When Gemade was perceived to be too close to the state governors and was no longer trusted to support him completely, Obasanjo replaced him with Audu Ogbeh and when Ogbeh outplayed his hands and seemed to be gravitating towards vice president Atiku Abubakar in opposing the hijack of the party by the president, he (Ogbeh) who had condemned the failed plot by Chris Uba to kidnap and force Chris Ngige to resign as governor of Anambra, bit the bullet that torpedoed him from the chair of the party. He was forced to resign.
Then entered Obasanjo’s man Friday: Senator Ahmadu Ali-a retired army colonel- with whom Obasanjo plotted unsuccessfully to push through his third term agenda. Remember Ali was Obasanjo’s federal commissioner of education under whom the famous “Ali-must-go” students’ riot that paralysed educational activities in higher institutions took place in 1978.
I cannot remember anything that was unique under Ali’s national chairmanship of the PDP, except two things: the political empowerment of his wife, Maryam, with appointment(s) and the failed third term agenda of Obasanjo. Yet, at a symposium in Abeokuta to mark his 80th birthday, Obasanjo, in his moment of hubris, told journalists that the exit of himself and Ali from the PDP marked the beginning of the sinking of the party.
Respectfully, that was not the correct position. The PDP actually began to sink during Obasanjo’s presidency. The party was buckling under his leadership as he virtually privatised it. Those who knew how to run party were not allowed to call on their experience in the second and third republics and thus the party was denied of abundant savvy within. He denied the party the integrity capital and the party administration capacity of third republic senator, the late S.B. Awoniyi, the Sardauna Keremi and former chair of Arewa Consultative Forum (ACF).
Obasanjo succeeded in subjugating the party, intimidating the National Assembly and browbeating influential leaders of the government and party. He became the emperor and the lord of the manor. He deployed the anti-graft agencies to harass political opponents within and outside the PDP. But for the entire nation, he would have pushed through his third term agenda. And because of the failure of the project, some prominent politicians had their plans for higher offices within the PDP truncated. It was a case of “you stopped me; I stopped you.”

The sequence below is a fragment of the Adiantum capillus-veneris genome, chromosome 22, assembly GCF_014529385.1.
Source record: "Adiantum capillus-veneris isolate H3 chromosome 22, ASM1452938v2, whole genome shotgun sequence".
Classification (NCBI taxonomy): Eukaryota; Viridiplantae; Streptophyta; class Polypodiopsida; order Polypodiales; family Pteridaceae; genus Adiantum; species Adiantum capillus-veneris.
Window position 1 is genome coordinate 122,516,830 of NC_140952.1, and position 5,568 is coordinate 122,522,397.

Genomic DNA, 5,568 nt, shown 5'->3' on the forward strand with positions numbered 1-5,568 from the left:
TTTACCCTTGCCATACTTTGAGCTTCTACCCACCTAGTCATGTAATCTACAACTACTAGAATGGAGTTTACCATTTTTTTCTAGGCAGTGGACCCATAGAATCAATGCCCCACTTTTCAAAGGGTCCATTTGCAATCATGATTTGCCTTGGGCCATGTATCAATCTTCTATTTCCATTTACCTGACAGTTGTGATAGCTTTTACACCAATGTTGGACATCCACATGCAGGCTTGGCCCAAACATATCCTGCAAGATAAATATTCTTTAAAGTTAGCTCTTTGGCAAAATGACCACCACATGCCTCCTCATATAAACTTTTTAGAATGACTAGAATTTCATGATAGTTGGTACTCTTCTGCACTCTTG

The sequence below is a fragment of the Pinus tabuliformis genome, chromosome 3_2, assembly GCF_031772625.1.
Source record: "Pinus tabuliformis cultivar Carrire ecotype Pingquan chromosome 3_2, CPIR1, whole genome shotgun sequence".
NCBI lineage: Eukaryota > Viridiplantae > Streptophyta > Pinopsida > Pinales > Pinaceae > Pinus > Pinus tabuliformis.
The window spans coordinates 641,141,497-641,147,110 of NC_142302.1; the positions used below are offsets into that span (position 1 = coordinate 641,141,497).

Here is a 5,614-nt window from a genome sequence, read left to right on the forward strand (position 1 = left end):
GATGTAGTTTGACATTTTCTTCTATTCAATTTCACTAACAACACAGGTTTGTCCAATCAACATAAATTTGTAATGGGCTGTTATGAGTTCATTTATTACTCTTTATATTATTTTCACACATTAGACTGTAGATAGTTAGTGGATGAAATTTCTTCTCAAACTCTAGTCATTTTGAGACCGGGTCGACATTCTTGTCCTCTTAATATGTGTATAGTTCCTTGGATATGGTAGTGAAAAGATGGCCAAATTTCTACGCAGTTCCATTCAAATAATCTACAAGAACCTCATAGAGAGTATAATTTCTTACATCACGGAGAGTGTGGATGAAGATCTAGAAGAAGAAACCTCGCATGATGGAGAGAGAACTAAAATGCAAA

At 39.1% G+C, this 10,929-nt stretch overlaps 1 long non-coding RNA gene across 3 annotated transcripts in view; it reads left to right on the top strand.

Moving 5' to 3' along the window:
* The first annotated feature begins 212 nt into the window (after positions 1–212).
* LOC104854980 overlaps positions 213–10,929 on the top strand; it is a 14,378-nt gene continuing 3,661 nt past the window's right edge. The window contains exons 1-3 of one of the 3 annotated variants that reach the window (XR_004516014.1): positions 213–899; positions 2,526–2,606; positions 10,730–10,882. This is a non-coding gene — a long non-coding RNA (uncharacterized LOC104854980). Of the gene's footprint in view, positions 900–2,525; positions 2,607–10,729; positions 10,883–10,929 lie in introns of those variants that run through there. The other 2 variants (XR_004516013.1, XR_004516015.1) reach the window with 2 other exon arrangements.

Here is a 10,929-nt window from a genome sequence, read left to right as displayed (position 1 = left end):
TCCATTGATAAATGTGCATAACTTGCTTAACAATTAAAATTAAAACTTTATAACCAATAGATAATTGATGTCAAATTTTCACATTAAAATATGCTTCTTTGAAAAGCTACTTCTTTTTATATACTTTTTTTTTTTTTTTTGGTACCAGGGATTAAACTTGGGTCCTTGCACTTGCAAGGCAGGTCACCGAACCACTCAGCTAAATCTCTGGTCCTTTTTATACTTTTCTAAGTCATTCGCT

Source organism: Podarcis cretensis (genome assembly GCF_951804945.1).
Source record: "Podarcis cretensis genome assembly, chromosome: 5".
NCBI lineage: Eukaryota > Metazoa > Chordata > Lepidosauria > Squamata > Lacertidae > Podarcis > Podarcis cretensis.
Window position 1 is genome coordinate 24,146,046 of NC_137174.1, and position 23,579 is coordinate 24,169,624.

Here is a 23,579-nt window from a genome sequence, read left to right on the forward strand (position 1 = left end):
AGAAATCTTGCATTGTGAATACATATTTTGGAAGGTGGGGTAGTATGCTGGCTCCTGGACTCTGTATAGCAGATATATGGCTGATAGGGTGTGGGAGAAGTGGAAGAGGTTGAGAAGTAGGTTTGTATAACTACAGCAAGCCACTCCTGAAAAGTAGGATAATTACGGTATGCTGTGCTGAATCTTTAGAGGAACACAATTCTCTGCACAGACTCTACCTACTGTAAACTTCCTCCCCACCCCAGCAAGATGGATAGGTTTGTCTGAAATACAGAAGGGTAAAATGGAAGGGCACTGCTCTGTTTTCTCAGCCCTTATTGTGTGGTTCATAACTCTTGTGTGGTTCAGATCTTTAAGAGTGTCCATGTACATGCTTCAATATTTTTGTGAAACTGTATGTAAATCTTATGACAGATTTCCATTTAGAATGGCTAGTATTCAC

Indeed, what is seen as the sinking of the PDP by Obasanjo is really not the apt interpretation of what is happening to the party. The PDP is just passing through a phase, even though people like former national secretary of the party, Vincent Ogbulafor and one or two other leaders, had predicted that the PDP would rule Nigeria for unbroken 60 years. Its rule was, however, terminated after 16 years! Now, the destination the PDP is headed may not be clear, but there must be an arrival. Well-meaning members of the party are concerned and hopeful, regardless of the lingering conundrum in which it has found itself, that the party would arrive safely.
Therefore, claiming and rejoicing that his and Ali’s withdrawal from the party marked the beginning of PDP’s woes represent a sad commentary on the kind of lesson younger generations should learn from a statesman and influential leader of his people in the mold of Obasanjo. What would make a leader rejoice over the collapse of a platform on which he was president for eight years, chairman of its Board of Trustees for five years and by virtue of which he has remained the greatest political beneficiary of the current fourth republic governance?
No man is God and therefore no man can be in eternal control of his environment. Obasanjo should know that the only thing that is permanent in life is change. Therefore, political leaders and statesmen should be circumspect, moderate their reactions or measure their utterances and, above all, learn to tame hubris, lest they be accused of playing God. Besides, such comments as attributed to Obasanjo, only succeeded in diminishing him and making people to view him as indulging in a pastime of petty political brickbats which is not statesmanlike.
Mr Ojeifo, journalist and publisher, sent this piece via firstname.lastname@example.org